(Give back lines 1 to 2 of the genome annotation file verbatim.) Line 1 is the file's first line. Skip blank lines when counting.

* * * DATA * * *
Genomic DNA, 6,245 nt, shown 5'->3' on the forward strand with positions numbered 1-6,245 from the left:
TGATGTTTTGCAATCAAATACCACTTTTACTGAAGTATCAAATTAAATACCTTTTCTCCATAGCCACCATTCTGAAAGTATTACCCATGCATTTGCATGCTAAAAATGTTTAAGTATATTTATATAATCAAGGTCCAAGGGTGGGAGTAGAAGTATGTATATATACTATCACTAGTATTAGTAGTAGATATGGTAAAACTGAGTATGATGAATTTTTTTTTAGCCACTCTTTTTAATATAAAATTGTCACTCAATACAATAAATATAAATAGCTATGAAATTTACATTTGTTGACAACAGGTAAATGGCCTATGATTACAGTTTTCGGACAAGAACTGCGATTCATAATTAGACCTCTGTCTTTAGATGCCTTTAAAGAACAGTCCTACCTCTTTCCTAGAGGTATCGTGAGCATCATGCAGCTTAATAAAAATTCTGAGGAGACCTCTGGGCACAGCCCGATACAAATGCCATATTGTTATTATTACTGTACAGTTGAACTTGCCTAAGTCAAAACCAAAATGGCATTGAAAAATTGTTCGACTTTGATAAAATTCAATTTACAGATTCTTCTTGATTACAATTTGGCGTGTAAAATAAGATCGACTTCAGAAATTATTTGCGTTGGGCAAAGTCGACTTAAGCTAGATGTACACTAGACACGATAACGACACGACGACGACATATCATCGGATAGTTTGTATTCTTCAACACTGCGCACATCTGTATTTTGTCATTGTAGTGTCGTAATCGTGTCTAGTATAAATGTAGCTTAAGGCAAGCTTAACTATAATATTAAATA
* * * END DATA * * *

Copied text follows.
Genomic DNA, 6,245 nt, shown 5'->3' on the forward strand with positions numbered 1-6,245 from the left:
TGATGTTTTGCAATCAAATACCACTTTTACTGAAGTATCAAATTAAATACCTTTTCTCCATAGCCACCATTCTGAAAGTATTACCCATGCATTTGCATGCTAAAAATGTTTAAGTATATTTATATAATCAAGGTCCAAGGGTGGGAGTAGAAGTATGTATATATACTATCACTAGTATTAGTAGTAGATATGGTAAAACTGAGTATGATGAATTTTTTTTTAGCCACTCTTTTTAATATAAAATTGTCACTCAATACAATAAATATAAATAGCTATGAAATTTACATTTGTTGACAACAGGTAAATGGCCTATGATTACAGTTTTCGGACAAGAACTGCGATTCATAATTAGACCTCTGTCTTTAGATGCCTTTAAAGAACAGTCCTACCTCTTTCCTAGAGGTATCGTGAGCATCATGCAGCTTAATAAAAATTCTGAGGAGACCTCTGGGCACAGCCCGATACAAATGCCATATTGTTATTATTACTGTACAGTTGAACTTGCCTAAGTCAAAACCAAAATGGCATTGAAAAATTGTTCGACTTTGATAAAATTCAATTTACAGATTCTTCTTGATTACAATTTGGCGTGTAAAATAAGATCGACTTCAGAAATTATTTGCGTTGGGCAAAGTCGACTTAAGCTAGATGTACACTAGACACGATAACGACACGACGACGACATATCATCGGATAGTTTGTATTCTTCAACACTGCGCACATCTGTATTTTGTCATTGTAGTGTCGTAATCGTGTCTAGTATAAATGTAGCTTAAGGCAAGCTTAACTATAATATTAAATA